With a potential visit by Russian President Vladimir Putin to South Africa in August this year, we explore the legal and political debates about arrests of heads of state, immunities and how the Russian invasion of Ukraine is going down in Africa.
Putin’s visit would be as part of a BRICS summit – Brazil, Russia, India, China and South Africa. Both Brazil and South Africa are members of the International Criminal Court and therefore – according to ICC judges – would be obliged to arrest Putin on their territory, because he has a warrant of arrest out against him for war crimes. Check here our podcast on those charges.
Since we recorded the podcast African heads of state have visited both Ukraine and Russia to try to negotiate a peace deal, but without any appearance of success. South Africa says it is non-aligned, but there’s certainly a traditional loyalty in Pretoria to the old USSR which was on the right side in opposing the old apartheid state. But anti-colonial prisms cut both ways, showing Moscow as the aggressor against Ukraine.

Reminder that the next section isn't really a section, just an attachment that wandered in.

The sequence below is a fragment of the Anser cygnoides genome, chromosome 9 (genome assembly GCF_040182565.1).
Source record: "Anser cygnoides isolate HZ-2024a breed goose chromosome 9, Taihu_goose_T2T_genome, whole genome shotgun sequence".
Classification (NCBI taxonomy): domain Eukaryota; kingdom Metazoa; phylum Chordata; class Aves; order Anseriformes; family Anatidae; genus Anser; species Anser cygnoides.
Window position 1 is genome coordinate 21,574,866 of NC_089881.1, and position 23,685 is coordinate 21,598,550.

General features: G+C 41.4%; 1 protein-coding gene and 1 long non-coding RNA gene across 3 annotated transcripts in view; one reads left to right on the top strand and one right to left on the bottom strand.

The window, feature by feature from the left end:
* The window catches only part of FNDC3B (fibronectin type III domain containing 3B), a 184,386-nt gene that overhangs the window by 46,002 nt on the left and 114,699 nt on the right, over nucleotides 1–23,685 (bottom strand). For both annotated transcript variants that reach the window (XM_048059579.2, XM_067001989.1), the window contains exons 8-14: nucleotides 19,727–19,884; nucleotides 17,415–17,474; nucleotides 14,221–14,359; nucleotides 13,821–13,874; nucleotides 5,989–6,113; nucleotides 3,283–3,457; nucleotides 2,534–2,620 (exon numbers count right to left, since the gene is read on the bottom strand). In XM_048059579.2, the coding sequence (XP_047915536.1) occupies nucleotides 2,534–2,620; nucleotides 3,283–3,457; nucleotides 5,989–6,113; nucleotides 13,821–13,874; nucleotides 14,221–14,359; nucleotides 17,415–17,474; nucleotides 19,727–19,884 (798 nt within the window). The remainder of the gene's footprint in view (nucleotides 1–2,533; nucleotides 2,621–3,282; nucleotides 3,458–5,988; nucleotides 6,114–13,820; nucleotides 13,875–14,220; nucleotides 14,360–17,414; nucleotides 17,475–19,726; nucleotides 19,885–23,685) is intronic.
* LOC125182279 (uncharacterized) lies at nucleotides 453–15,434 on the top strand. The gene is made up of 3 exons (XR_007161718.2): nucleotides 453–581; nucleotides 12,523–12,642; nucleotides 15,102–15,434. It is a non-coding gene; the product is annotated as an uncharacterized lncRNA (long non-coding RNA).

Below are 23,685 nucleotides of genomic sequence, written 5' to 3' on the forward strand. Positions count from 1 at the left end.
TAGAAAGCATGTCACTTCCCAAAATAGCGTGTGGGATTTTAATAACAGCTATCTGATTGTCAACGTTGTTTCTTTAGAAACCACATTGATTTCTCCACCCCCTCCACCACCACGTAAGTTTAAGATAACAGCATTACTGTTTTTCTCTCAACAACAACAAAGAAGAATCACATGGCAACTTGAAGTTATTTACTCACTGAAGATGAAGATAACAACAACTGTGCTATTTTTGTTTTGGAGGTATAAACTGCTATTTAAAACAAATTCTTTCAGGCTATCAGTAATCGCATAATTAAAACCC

We got Hannah Woolvar of the University of Cape Town and Allan Ngari of Human Rights Watch Africa to thrash out the current trends, and to give us the context of the last time South Africa was caught in this dilemma. Back in 2015, then Sudanese president Omar al-Bashir was visiting as part of an African Union summit and was bundled out of the country as the courts told the government that it had to follow the law.
For recommendations, Allan chose Half of a Yellow Sun by Nigerian author Chimamanda Ngozi Adichie and former ICJ judge, Thomas Buergenthal’s autobiography The Lucky Child was chosen by Hannah. It’s the next book in our Patreon Bookclub, so do join us over there to hear our review.
This podcast has been produced as part of a partnership with JusticeInfo.net, an independent website in French and English covering justice initiatives in countries dealing with serious violence. It is a media outlet of Fondation Hirondelle, based in Lausanne, Switzerland.